Tuesday, June 27, 2017

Spotlight On Mary Plaia

BFA New York Institute of Technology, Magna Cum Laude
Scholarship Recipient, Traphagen School of Fashion
Exhibitions in New York and Texas

Himba Tribesman
Pastel 18x24

Precious Moments, Oil on linen, 24" x 30

As I reflect on the early years that framed my life, as far back as kindergarten, at age 5, I was given three colors to work with red yellow, and blue.  My teacher noticed the swirly lines in my painting and yelled “Stop!” She then ran to the back of the room and added a black dot.  That dot was the eye that  declared it a "seahorse" and was  then  displayed in the auditorium for all to see.  All I can now recall was how proud my mom was and how she would always encourage me to continue my art. 
At eight years old, I was abducted by a stranger and threatened with a knife against my throat. I believe  my  faith enabled my escape, however, the trauma had a profound effect on my physical health, my faith, and my art! 
During one of my childhood hospital stays, a volunteer worker provided me with art material and worked with me. Her visits got me through each day and I will always be grateful for her encouragement.  In retrospect, I realized that early on, I learned that focusing on my art was constructive in filtering my pain into something positive which continues to give me a sense of accomplishment and joy today.
Coming from a family of limited financial resources and the oldest of four daughters, l chose a high school that was known to be progressive in the arts and therefore enabled  students to develop a portfolio worthy to qualify for art scholarships.
Around that time, I became aware of the changing times and challenges for women in the arts, in the workplace and in higher education. After high school my peers were planning their weddings . Back then the family mind set for some, was that their limited funds allotted for education, should go to the boys as opposed to the girls! 
My determination paid off when my portfolio was reviewed personally by the founder of the Traphagen School of Design  in N. Y. C . Ethel Traphagen was a renowned fashion illustrator who broke through many barriers for women when she and her husband William R. Leigh,  a famous sought after western painter, founded the pioneer design school in 1923. One year into my program, she passed away . 
That Scholarship had an impact on my life.  It was such an honor when I was asked to remain on to teach there on a daily basis.  During my tenure of nearly two decades, I served in many capacities, including assistant director.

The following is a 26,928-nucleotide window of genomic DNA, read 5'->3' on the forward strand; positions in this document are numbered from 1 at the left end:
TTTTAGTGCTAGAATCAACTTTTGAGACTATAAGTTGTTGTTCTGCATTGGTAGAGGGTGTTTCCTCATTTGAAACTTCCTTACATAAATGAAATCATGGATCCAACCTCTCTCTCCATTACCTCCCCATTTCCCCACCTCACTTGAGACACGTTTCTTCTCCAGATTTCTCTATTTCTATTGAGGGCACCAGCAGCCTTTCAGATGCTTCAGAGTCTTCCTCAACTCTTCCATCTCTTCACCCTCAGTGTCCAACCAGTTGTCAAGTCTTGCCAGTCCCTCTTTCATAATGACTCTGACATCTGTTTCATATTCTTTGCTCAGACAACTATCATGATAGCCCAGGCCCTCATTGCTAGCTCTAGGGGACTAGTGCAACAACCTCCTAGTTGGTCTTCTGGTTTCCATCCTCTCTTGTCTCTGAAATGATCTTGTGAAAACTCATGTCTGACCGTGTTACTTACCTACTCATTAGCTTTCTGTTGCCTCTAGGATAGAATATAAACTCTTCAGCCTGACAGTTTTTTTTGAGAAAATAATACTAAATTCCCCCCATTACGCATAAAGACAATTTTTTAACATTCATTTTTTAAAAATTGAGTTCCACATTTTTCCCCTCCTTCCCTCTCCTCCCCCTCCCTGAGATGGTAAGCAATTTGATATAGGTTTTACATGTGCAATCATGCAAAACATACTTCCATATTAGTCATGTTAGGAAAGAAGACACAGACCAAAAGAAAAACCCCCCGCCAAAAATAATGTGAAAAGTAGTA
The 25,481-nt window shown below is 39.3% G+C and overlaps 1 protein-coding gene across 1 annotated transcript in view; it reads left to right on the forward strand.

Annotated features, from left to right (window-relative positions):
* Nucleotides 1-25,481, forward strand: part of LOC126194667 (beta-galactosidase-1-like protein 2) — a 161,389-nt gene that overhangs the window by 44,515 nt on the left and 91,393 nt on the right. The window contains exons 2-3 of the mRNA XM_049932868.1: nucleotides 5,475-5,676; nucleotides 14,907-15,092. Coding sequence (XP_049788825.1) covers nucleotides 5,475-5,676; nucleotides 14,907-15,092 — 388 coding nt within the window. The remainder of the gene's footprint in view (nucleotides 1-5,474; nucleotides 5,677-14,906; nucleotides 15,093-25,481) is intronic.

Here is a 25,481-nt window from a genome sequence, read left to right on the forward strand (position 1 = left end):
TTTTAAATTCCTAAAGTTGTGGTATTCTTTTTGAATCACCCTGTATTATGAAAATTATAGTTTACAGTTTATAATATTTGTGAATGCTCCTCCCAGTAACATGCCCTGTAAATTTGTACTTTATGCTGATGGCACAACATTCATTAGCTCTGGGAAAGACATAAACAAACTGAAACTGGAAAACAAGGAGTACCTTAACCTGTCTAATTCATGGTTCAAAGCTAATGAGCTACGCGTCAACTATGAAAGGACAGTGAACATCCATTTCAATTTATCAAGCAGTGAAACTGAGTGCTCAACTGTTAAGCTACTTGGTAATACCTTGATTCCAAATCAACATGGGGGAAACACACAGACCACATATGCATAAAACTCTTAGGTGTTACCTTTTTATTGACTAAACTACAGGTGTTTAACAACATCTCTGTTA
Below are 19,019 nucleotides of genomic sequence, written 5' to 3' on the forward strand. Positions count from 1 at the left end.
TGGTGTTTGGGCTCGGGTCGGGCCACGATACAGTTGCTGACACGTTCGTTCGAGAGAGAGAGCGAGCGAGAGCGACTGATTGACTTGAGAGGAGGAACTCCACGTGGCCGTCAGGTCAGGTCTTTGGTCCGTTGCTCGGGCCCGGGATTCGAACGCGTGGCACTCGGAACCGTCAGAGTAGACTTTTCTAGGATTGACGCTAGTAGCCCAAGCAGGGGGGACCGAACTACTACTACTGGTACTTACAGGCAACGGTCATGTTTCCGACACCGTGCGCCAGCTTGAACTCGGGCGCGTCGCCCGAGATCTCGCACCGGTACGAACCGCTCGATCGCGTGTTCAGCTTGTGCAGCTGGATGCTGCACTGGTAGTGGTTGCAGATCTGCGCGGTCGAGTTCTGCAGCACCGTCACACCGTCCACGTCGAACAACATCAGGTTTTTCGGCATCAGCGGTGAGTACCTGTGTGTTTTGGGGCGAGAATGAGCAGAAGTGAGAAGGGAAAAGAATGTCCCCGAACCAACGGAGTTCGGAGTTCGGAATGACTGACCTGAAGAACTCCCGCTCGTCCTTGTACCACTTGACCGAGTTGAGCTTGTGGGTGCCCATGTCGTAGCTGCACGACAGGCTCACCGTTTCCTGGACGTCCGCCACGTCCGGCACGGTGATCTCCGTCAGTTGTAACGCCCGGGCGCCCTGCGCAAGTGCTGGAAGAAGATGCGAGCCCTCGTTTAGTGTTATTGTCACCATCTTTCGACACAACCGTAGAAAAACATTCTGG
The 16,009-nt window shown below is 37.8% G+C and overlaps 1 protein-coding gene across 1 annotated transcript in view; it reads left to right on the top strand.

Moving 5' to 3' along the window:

The beginner's  curriculum enforced the importance of anatomy, figure drawing, line quality, values, color theory, painting, dressmaker details and fabric renderings. Those basics were essential in developing their designs and elongated and stylized figures in illustrations.  At that time,  I did not realize how those fundamentals are also applied to figurative and portraiture paintings.  
Although there were times that I had to put "my me" time and creative impulses on hold, every chance I got I would work in my art studio. My favorite subject matter was painting my children in their growing up years.  I was also privileged to work in groups  with many talented artists. 
With the rising cost of tuition, this juggling act enabled me to afford to send my two daughters to college. Today I am proud to say that currently in their forties they are accomplished in their careers while raising their children. 
As I reflect on pivotal moments in my life that inspired me to choose an art career, I know that it was never about acquiring status or wealth. Like my mother, who got her GED when I was in my forties, I always had a lust for learning and accomplishment.  Ironically, I too returned to school when my 18 year old started college.  I graduated Magna Cum Laude with my BFA from New York Institute of Technology majoring in the professional teaching program.  I guess mothers tend to lead by example.  More importantly, mentoring gave me the opportunity to share my passion and joy. I was blessed with the positive reinforcements and support l received from mentors, family and friends. I believe with strong faith and a sense of self we can overcome our limitations!

Thursday, June 15, 2017

CALL FOR ARTISTS: Houston Area Face-Off


If you are a member of the Portrait Society of America and live in the Houston area, this call is for you!
The first twelve, yes, twelve, artists to respond will be chosen.
Priority will be given to those who have not yet participated in a Face-Off.   However,  I would still be happy to hear from you as well because... did I mention the call is for TWELVE artists?

Date: August 12, 2017
Time: 1pm-4pm
Winter Street Studios 
2101 Winter Street
Houston Texas 77007

Sunday, June 11, 2017

Dallas Face-Off Photos

Face-Off Participants from l-r
Ismail Mahmood, Linda Manus Smith, Gene Dillard, Henry Prikryl, David Philips, Carol Devereaux

Carol Devereaux
Carol, owner of "Studio D" and hostess for the Dallas Face-Off. Thank you, Carol!!!

David Philips
Henry Prikryl
Gene Dillard
Ismail Mahmood
Linda Manus Smith
Our Model: Logan
Many thanks to our participating artists, our great model, Logan, fellow Portrait Society Members who came out to show support and to all who were in attendance. It was a great "Face-Off" because of each and every one of you!